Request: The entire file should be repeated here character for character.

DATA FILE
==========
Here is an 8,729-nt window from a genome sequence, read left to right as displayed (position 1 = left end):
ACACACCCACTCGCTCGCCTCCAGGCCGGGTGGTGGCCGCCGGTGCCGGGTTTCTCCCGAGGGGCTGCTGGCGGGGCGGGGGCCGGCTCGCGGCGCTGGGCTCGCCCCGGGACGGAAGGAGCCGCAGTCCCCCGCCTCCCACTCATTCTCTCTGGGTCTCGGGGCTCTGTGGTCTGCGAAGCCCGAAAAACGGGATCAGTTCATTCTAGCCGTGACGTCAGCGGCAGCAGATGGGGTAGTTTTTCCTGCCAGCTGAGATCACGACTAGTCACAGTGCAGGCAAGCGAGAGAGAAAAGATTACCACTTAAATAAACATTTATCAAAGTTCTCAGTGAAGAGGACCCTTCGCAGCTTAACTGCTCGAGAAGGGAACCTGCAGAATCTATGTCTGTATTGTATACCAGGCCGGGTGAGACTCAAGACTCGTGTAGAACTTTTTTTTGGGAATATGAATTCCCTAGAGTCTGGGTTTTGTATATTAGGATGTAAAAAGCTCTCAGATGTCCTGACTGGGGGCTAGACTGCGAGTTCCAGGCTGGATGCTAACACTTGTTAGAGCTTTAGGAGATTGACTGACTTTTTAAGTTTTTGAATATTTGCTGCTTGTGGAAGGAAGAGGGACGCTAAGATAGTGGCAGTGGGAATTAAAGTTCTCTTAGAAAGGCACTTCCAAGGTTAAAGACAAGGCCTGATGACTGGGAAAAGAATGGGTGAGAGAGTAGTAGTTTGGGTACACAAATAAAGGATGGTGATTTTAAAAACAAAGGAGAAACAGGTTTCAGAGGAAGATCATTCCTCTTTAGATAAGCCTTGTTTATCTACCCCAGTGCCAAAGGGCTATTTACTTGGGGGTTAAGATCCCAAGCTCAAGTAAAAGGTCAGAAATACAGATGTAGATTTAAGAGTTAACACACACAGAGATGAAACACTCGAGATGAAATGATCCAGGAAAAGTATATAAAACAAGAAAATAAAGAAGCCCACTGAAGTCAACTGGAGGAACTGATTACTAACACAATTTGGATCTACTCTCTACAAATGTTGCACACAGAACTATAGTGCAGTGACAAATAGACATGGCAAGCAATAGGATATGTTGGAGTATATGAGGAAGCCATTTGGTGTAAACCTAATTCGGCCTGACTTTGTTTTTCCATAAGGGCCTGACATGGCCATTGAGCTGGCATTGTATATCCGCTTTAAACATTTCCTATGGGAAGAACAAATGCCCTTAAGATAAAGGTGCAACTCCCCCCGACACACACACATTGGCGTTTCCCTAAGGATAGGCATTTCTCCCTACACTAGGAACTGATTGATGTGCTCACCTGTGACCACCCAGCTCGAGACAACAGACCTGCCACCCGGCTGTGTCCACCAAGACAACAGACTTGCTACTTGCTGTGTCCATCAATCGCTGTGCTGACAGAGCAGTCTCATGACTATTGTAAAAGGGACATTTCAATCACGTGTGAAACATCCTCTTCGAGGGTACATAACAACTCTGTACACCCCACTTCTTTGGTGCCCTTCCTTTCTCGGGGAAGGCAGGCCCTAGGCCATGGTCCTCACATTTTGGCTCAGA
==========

Here is an 8,729-nt window from a genome sequence, read left to right as displayed (position 1 = left end):
ACACACCCACTCGCTCGCCTCCAGGCCGGGTGGTGGCCGCCGGTGCCGGGTTTCTCCCGAGGGGCTGCTGGCGGGGCGGGGGCCGGCTCGCGGCGCTGGGCTCGCCCCGGGACGGAAGGAGCCGCAGTCCCCCGCCTCCCACTCATTCTCTCTGGGTCTCGGGGCTCTGTGGTCTGCGAAGCCCGAAAAACGGGATCAGTTCATTCTAGCCGTGACGTCAGCGGCAGCAGATGGGGTAGTTTTTCCTGCCAGCTGAGATCACGACTAGTCACAGTGCAGGCAAGCGAGAGAGAAAAGATTACCACTTAAATAAACATTTATCAAAGTTCTCAGTGAAGAGGACCCTTCGCAGCTTAACTGCTCGAGAAGGGAACCTGCAGAATCTATGTCTGTATTGTATACCAGGCCGGGTGAGACTCAAGACTCGTGTAGAACTTTTTTTTGGGAATATGAATTCCCTAGAGTCTGGGTTTTGTATATTAGGATGTAAAAAGCTCTCAGATGTCCTGACTGGGGGCTAGACTGCGAGTTCCAGGCTGGATGCTAACACTTGTTAGAGCTTTAGGAGATTGACTGACTTTTTAAGTTTTTGAATATTTGCTGCTTGTGGAAGGAAGAGGGACGCTAAGATAGTGGCAGTGGGAATTAAAGTTCTCTTAGAAAGGCACTTCCAAGGTTAAAGACAAGGCCTGATGACTGGGAAAAGAATGGGTGAGAGAGTAGTAGTTTGGGTACACAAATAAAGGATGGTGATTTTAAAAACAAAGGAGAAACAGGTTTCAGAGGAAGATCATTCCTCTTTAGATAAGCCTTGTTTATCTACCCCAGTGCCAAAGGGCTATTTACTTGGGGGTTAAGATCCCAAGCTCAAGTAAAAGGTCAGAAATACAGATGTAGATTTAAGAGTTAACACACACAGAGATGAAACACTCGAGATGAAATGATCCAGGAAAAGTATATAAAACAAGAAAATAAAGAAGCCCACTGAAGTCAACTGGAGGAACTGATTACTAACACAATTTGGATCTACTCTCTACAAATGTTGCACACAGAACTATAGTGCAGTGACAAATAGACATGGCAAGCAATAGGATATGTTGGAGTATATGAGGAAGCCATTTGGTGTAAACCTAATTCGGCCTGACTTTGTTTTTCCATAAGGGCCTGACATGGCCATTGAGCTGGCATTGTATATCCGCTTTAAACATTTCCTATGGGAAGAACAAATGCCCTTAAGATAAAGGTGCAACTCCCCCCGACACACACACATTGGCGTTTCCCTAAGGATAGGCATTTCTCCCTACACTAGGAACTGATTGATGTGCTCACCTGTGACCACCCAGCTCGAGACAACAGACCTGCCACCCGGCTGTGTCCACCAAGACAACAGACTTGCTACTTGCTGTGTCCATCAATCGCTGTGCTGACAGAGCAGTCTCATGACTATTGTAAAAGGGACATTTCAATCACGTGTGAAACATCCTCTTCGAGGGTACATAACAACTCTGTACACCCCACTTCTTTGGTGCCCTTCCTTTCTCGGGGAAGGCAGGCCCTAGGCCATGGTCCTCACATTTTGGCTCAGA